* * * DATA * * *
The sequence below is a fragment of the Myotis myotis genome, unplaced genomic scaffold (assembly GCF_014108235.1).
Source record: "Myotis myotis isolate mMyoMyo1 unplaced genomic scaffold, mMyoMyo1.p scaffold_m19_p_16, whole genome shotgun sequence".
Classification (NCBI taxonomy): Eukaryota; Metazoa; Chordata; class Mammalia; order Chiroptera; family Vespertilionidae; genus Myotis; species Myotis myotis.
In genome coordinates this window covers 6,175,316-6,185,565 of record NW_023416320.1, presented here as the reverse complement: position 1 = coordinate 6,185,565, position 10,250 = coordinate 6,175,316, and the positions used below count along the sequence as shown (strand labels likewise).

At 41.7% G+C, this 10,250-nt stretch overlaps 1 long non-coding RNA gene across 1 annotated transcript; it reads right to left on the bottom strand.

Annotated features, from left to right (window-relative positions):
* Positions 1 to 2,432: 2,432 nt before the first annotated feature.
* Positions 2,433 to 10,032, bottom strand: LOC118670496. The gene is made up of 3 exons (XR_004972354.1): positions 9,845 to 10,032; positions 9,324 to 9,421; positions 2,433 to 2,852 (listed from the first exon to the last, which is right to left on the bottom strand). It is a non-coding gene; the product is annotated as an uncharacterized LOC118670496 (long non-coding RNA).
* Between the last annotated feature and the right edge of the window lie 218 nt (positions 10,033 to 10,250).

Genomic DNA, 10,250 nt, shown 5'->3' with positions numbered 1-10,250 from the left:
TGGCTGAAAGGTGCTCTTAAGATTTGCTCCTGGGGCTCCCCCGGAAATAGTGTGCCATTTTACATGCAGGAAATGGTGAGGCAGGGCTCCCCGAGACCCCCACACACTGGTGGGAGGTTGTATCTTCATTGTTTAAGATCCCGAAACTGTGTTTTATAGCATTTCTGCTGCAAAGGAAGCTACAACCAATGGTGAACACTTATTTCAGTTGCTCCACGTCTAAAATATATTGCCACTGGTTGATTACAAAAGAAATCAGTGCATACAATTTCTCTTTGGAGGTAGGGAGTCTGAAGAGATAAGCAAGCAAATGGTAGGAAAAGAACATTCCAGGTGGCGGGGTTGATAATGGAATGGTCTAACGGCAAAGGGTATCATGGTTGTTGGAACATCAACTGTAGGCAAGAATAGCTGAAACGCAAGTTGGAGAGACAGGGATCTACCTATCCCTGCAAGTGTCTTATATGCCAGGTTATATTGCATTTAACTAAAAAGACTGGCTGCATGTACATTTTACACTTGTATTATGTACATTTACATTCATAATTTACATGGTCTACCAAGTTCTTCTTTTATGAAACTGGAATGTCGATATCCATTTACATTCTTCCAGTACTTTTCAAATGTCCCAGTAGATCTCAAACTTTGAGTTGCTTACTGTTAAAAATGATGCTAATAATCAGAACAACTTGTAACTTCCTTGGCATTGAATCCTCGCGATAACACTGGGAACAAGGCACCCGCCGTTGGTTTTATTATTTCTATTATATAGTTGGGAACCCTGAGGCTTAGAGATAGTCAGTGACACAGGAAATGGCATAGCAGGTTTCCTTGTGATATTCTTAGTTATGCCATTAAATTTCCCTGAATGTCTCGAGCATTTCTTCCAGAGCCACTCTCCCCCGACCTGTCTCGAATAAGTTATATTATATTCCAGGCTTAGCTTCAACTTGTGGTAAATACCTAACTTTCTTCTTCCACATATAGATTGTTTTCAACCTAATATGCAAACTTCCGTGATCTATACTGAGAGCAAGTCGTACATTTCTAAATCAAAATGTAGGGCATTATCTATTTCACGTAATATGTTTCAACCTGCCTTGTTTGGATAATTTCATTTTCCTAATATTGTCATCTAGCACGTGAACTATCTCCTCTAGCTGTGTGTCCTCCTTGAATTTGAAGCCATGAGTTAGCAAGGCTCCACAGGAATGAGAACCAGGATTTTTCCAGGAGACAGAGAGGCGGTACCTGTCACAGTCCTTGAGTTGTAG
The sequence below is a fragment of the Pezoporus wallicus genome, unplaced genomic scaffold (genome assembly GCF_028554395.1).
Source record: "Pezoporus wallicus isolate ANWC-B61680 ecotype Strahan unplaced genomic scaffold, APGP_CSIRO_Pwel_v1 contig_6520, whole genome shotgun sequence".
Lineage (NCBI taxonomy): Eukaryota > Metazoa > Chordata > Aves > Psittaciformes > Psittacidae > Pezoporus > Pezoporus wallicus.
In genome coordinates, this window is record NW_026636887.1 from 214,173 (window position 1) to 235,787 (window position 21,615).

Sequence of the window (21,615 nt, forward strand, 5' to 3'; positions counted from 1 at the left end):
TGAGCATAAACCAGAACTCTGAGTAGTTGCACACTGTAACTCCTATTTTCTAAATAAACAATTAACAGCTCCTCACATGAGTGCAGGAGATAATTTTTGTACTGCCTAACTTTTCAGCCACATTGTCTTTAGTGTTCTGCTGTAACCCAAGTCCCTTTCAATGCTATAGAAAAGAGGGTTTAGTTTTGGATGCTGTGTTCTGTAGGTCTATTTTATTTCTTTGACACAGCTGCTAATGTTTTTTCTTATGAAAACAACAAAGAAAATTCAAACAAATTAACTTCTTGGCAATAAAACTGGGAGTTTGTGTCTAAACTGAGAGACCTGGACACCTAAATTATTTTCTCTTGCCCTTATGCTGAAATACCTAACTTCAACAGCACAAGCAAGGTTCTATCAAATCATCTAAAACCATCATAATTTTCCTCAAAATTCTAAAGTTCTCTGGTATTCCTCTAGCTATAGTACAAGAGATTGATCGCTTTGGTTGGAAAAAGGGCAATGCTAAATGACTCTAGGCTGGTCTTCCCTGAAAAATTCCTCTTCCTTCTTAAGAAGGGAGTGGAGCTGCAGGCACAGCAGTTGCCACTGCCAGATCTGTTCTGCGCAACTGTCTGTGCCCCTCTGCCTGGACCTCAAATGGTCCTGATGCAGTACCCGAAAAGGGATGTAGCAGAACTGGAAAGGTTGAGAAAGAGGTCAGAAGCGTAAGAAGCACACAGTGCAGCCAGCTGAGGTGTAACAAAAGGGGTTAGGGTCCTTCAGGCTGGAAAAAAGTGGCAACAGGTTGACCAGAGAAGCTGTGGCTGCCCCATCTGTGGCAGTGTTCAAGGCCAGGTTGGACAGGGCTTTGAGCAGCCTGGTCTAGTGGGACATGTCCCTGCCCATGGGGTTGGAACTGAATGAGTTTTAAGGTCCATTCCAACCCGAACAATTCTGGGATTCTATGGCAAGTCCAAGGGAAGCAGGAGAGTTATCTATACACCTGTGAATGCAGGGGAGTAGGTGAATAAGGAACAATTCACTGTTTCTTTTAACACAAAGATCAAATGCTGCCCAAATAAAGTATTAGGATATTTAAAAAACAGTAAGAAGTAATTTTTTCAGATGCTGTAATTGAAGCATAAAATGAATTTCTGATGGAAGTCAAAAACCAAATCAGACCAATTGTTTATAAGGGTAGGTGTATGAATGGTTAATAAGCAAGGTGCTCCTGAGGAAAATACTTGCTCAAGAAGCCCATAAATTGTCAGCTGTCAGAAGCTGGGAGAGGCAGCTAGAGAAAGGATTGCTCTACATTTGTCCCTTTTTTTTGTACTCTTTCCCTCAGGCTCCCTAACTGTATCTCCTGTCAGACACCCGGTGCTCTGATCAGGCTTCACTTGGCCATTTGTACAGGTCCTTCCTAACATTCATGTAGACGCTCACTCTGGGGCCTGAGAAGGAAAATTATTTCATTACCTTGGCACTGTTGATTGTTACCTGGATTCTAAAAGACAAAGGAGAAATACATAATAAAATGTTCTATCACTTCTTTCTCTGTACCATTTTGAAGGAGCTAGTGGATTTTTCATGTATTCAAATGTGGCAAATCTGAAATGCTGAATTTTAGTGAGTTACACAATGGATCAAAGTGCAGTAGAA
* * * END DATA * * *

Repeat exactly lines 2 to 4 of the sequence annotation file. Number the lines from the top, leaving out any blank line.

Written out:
Source record: "Myotis myotis isolate mMyoMyo1 unplaced genomic scaffold, mMyoMyo1.p scaffold_m19_p_16, whole genome shotgun sequence".
Classification (NCBI taxonomy): Eukaryota; Metazoa; Chordata; class Mammalia; order Chiroptera; family Vespertilionidae; genus Myotis; species Myotis myotis.
In genome coordinates this window covers 6,175,316-6,185,565 of record NW_023416320.1, presented here as the reverse complement: position 1 = coordinate 6,185,565, position 10,250 = coordinate 6,175,316, and the positions used below count along the sequence as shown (strand labels likewise).